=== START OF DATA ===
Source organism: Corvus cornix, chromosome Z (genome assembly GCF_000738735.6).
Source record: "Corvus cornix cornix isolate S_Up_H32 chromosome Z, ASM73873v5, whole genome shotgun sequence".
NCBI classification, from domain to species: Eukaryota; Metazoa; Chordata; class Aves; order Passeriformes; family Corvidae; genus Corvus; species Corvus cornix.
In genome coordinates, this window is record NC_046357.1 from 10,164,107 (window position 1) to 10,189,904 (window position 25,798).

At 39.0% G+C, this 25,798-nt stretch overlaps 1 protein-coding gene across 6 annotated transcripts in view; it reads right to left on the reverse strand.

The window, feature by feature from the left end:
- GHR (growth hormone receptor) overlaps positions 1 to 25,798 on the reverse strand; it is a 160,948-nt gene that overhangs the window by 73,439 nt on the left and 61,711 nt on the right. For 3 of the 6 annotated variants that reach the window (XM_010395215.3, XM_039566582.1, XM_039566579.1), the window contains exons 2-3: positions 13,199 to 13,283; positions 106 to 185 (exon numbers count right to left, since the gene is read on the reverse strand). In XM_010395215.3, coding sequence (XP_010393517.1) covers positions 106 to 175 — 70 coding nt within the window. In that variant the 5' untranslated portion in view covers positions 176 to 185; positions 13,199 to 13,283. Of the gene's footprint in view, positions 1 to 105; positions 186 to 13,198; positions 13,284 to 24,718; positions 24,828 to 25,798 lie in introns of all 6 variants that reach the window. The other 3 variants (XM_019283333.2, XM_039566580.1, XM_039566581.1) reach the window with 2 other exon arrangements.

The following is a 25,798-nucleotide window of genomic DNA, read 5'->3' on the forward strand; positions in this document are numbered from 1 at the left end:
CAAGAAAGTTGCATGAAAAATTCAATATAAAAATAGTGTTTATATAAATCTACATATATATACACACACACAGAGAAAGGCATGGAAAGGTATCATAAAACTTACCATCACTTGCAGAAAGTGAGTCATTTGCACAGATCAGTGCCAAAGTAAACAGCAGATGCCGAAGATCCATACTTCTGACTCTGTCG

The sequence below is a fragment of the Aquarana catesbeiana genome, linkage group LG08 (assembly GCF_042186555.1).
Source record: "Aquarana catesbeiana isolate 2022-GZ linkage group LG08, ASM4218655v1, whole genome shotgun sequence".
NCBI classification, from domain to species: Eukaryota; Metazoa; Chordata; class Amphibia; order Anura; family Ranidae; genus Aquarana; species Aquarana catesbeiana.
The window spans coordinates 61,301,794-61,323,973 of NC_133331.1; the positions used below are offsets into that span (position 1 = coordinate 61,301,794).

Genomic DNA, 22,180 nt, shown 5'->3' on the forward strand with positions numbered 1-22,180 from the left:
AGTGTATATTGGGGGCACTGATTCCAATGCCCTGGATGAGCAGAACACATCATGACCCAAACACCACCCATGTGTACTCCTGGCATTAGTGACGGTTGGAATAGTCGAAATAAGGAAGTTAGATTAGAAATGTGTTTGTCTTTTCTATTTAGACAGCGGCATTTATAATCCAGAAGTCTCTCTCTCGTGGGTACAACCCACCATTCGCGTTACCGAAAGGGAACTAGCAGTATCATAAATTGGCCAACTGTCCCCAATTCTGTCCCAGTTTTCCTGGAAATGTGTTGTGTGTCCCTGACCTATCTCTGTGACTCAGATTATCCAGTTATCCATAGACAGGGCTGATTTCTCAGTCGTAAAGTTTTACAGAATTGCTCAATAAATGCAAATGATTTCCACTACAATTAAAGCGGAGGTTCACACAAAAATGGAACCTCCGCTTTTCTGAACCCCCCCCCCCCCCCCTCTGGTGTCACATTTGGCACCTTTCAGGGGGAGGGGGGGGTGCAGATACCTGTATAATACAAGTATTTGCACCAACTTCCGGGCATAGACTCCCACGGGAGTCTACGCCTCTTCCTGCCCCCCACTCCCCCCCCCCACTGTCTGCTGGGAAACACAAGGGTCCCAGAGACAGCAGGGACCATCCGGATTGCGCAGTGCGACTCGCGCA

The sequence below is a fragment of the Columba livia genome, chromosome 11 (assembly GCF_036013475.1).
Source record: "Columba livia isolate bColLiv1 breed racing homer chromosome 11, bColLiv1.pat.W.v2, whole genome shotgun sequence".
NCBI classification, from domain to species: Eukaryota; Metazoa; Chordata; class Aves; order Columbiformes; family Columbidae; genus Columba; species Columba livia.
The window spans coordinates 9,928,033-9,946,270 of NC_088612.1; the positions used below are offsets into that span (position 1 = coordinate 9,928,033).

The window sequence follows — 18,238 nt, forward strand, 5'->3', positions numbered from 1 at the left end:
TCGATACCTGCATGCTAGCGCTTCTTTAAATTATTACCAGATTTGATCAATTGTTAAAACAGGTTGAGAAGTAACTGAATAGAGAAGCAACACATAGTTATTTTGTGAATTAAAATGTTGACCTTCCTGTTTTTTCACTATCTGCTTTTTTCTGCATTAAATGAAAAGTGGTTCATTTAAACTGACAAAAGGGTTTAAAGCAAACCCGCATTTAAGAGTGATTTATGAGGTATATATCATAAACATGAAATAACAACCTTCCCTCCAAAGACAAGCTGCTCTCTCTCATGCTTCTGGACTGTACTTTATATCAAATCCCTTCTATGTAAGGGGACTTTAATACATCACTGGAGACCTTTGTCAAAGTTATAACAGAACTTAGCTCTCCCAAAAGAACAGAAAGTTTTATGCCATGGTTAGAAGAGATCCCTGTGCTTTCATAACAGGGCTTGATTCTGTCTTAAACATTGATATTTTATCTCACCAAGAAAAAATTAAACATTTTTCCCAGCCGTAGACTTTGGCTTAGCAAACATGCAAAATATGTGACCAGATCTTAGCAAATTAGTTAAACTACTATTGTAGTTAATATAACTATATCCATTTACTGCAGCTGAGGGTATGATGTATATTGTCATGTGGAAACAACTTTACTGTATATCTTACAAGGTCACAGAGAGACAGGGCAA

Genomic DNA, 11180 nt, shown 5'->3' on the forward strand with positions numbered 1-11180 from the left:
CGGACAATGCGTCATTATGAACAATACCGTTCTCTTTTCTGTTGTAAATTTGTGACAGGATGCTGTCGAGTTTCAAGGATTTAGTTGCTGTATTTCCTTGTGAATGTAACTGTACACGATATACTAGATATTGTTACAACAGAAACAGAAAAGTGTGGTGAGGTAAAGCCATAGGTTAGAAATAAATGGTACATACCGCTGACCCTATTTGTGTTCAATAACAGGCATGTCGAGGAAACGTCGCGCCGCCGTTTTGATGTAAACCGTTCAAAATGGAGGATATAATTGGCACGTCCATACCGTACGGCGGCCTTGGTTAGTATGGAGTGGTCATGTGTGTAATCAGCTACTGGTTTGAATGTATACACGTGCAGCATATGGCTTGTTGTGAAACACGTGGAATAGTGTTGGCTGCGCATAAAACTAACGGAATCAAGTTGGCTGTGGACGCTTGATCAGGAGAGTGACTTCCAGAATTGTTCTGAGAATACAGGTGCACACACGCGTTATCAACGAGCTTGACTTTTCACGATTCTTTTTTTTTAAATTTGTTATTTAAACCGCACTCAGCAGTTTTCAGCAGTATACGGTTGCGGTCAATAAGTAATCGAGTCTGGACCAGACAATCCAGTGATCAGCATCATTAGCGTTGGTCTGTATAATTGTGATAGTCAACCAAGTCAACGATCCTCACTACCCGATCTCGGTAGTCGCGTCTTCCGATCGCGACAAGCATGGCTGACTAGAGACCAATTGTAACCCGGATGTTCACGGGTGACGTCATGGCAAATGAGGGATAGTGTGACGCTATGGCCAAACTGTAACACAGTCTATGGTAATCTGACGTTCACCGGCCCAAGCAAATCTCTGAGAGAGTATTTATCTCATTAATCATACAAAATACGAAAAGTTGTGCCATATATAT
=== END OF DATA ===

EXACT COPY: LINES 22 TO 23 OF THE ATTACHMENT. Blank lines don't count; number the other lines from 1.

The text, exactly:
Genomic DNA, 11180 nt, shown 5'->3' on the forward strand with positions numbered 1-11180 from the left:
CGGACAATGCGTCATTATGAACAATACCGTTCTCTTTTCTGTTGTAAATTTGTGACAGGATGCTGTCGAGTTTCAAGGATTTAGTTGCTGTATTTCCTTGTGAATGTAACTGTACACGATATACTAGATATTGTTACAACAGAAACAGAAAAGTGTGGTGAGGTAAAGCCATAGGTTAGAAATAAATGGTACATACCGCTGACCCTATTTGTGTTCAATAACAGGCATGTCGAGGAAACGTCGCGCCGCCGTTTTGATGTAAACCGTTCAAAATGGAGGATATAATTGGCACGTCCATACCGTACGGCGGCCTTGGTTAGTATGGAGTGGTCATGTGTGTAATCAGCTACTGGTTTGAATGTATACACGTGCAGCATATGGCTTGTTGTGAAACACGTGGAATAGTGTTGGCTGCGCATAAAACTAACGGAATCAAGTTGGCTGTGGACGCTTGATCAGGAGAGTGACTTCCAGAATTGTTCTGAGAATACAGGTGCACACACGCGTTATCAACGAGCTTGACTTTTCACGATTCTTTTTTTTTAAATTTGTTATTTAAACCGCACTCAGCAGTTTTCAGCAGTATACGGTTGCGGTCAATAAGTAATCGAGTCTGGACCAGACAATCCAGTGATCAGCATCATTAGCGTTGGTCTGTATAATTGTGATAGTCAACCAAGTCAACGATCCTCACTACCCGATCTCGGTAGTCGCGTCTTCCGATCGCGACAAGCATGGCTGACTAGAGACCAATTGTAACCCGGATGTTCACGGGTGACGTCATGGCAAATGAGGGATAGTGTGACGCTATGGCCAAACTGTAACACAGTCTATGGTAATCTGACGTTCACCGGCCCAAGCAAATCTCTGAGAGAGTATTTATCTCATTAATCATACAAAATACGAAAAGTTGTGCCATATATAT